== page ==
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The Globe has launched a two-year initiative called The Great Divide to explore the deep inequalities in our public education system, examining both the challenges and possible solutions to creating equal opportunity for all students. This newsletter will update you on our investigative findings, with links to stories and other relevant information. If you know of anyone interested in this subject, tell them they can sign up for this newsletter here.

By Jenna Russell, Globe Staff

Dig deep into the state's online treasure trove of education data, as the Great Divide team did for our story last week on the underrepresentation of Black students in Advanced Placement courses, and one thing becomes clear: the numbers reveal countless inequities in Massachusetts’ schools. Our report focused on Black students in Cambridge, but left other stories untold. Here are three other takeaways from our reporting. 

1) In many places around Massachusetts, the AP gap for Latinos is larger than for Black students. In Worcester, for example, schools citywide are 17 percent Black, as are nearly 20 percent of AP exam takers—a clear success. But 43 percent of Worcester students are Hispanic, compared to just 26 percent of AP exam takers, a large gap indicating lots of work to do. 

AP students Alexander Leith (left) and Amelie Jamanka at the Cambridge Rindge and Latin. SUZANNE KREITER/GLOBE STAFF
2) It's tough to generalize about AP in Boston, where vastly different high schools show vastly different outcomes. At the mostly white and Asian Boston Latin School, a whopping 45 percent of all students took AP exams last year, while at the Burke High School, which is mostly Black, only 9 percent of students did. Meanwhile, at East Boston High, where 80 percent of students are Latino, 12 percent took at least one AP test.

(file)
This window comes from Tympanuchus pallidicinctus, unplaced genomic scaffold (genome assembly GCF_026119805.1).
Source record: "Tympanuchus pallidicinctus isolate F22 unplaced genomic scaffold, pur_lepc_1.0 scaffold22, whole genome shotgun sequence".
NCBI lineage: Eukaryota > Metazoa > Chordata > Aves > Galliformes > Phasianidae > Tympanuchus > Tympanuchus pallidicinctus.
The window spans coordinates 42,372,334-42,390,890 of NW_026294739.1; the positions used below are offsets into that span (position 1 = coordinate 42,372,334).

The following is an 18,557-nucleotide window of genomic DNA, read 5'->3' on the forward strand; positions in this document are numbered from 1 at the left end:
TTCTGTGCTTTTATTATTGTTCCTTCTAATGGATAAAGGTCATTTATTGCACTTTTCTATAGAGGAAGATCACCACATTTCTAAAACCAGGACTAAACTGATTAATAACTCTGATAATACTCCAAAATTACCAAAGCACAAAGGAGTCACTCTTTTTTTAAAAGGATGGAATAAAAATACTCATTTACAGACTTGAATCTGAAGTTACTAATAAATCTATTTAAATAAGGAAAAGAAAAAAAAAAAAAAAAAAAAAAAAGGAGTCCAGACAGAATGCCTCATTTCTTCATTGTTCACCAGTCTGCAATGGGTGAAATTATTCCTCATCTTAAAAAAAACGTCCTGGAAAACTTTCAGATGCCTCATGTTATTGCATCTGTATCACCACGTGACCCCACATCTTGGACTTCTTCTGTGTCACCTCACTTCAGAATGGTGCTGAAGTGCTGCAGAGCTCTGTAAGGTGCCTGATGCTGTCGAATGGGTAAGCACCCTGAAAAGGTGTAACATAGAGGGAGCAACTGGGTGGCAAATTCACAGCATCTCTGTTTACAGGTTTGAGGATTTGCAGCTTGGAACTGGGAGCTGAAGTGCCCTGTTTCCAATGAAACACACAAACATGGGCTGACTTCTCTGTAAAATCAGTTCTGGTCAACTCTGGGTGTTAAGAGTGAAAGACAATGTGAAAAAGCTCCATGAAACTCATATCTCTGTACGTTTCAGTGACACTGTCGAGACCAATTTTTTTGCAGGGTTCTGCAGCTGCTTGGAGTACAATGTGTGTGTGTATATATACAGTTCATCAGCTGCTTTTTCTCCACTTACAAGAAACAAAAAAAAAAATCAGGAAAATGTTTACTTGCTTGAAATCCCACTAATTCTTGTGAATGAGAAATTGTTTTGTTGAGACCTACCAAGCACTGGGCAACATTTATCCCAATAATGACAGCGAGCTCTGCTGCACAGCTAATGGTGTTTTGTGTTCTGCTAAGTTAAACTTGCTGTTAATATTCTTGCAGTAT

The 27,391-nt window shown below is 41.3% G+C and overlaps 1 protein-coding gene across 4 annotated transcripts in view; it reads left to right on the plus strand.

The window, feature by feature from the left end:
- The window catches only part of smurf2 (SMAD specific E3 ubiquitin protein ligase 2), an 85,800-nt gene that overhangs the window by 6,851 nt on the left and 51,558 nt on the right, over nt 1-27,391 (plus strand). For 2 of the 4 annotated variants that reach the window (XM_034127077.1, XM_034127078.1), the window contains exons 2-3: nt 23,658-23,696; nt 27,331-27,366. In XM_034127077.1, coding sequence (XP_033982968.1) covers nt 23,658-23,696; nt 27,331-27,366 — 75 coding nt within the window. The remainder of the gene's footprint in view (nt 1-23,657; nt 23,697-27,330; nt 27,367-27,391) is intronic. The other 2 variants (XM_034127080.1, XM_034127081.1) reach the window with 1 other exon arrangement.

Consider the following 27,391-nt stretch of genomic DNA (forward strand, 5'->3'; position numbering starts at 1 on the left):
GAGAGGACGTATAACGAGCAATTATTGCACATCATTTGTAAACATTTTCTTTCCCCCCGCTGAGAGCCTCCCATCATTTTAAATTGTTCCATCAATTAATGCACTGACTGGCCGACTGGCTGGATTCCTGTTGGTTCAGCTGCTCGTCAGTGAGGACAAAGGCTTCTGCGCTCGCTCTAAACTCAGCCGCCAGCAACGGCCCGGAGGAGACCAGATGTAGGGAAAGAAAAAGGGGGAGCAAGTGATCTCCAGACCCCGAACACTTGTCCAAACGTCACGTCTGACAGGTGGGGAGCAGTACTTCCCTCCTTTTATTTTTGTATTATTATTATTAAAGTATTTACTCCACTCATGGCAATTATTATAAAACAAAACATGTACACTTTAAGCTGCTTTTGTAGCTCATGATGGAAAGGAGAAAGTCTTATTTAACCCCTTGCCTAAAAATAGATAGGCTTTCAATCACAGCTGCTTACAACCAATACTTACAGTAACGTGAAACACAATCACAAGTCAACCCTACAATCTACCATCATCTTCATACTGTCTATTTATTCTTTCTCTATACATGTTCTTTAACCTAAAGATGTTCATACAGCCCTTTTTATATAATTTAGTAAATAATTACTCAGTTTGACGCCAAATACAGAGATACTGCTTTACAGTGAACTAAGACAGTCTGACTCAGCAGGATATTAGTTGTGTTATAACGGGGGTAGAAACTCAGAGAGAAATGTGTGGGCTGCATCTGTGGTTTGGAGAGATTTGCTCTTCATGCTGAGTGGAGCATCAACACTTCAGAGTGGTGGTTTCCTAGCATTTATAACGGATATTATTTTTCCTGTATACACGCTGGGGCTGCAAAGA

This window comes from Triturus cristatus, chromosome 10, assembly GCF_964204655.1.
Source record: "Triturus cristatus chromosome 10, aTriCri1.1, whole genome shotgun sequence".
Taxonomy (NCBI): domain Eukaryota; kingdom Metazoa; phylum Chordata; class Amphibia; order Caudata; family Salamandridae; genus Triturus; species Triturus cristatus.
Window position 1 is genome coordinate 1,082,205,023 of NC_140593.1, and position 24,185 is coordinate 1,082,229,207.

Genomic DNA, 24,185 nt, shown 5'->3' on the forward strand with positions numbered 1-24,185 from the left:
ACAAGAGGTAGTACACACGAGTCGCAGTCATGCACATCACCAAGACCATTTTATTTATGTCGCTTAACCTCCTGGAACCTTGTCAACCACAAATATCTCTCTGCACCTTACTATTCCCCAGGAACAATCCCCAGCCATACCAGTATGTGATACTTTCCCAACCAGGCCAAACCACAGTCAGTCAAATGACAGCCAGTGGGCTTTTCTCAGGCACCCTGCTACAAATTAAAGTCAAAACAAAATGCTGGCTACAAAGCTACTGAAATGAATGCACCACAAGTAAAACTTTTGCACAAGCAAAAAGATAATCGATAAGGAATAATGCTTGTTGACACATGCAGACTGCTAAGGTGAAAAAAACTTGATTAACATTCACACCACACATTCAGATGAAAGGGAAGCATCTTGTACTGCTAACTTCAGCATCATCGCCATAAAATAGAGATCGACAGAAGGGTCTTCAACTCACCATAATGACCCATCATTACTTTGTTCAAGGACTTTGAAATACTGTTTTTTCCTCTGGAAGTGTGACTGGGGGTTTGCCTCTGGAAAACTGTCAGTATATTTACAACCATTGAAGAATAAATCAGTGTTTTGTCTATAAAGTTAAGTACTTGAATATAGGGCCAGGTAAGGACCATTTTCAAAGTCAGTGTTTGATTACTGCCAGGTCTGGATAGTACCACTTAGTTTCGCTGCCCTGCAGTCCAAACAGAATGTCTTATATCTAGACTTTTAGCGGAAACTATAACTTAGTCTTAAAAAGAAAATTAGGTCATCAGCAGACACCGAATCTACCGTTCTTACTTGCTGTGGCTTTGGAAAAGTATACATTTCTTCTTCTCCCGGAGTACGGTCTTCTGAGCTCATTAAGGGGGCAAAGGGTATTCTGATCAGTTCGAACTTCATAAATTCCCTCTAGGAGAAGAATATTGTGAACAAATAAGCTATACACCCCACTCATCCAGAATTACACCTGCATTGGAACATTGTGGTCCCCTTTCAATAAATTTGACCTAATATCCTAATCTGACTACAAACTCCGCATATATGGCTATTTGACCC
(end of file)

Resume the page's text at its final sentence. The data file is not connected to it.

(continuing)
3) It takes more than policy to move the numbers. At Evanston Township High School in Illinois, which dramatically improved Black AP participation, educators first underwent training to learn how to talk about race, said Peter Bavis, an administrator. The district set formal goals for identifying racism, created new spaces for students of color, and established student "summits" to solicit input. In a recent survey, 90 percent of students reported a sense of belonging at the high school.

After Globe story, improvements come to Boston's school bathrooms—albeit slowly

Two months after exposing the sordid state of Boston's school bathrooms, Great Divide reporter Bianca Vasquez Toness checked back with BPS students for a follow-up story this week, and found a bit of good news—some of the bathroom conditions have improved. You can read the full story here.

Children at the Higginson-Lewis K-8 school have toilet paper again, and toilets haven't been flooding like they used to, according to students, some of whom said they are now more likely to use the school bathrooms. BPS officials have not acknowledged the Globe's scrutiny of their clogged commodes—but they have pledged to hire more custodians. 
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The Valedictorians Project
Boston's top students from 2005 to 2007 set out to change the world. But then life happened.
The Great Divide builds on the findings of the Globe's Valedictorians Project in January, which revealed that even the best students in Boston public schools often struggle after high school. An editor and a team of four investigative reporters are examining public education in the region, with humanity and empathy, and with a goal of provoking public discussion and exploring what might be done to fix core issues of inequality, social mobility, and economic opportunity. Please send ideas and suggestions to:

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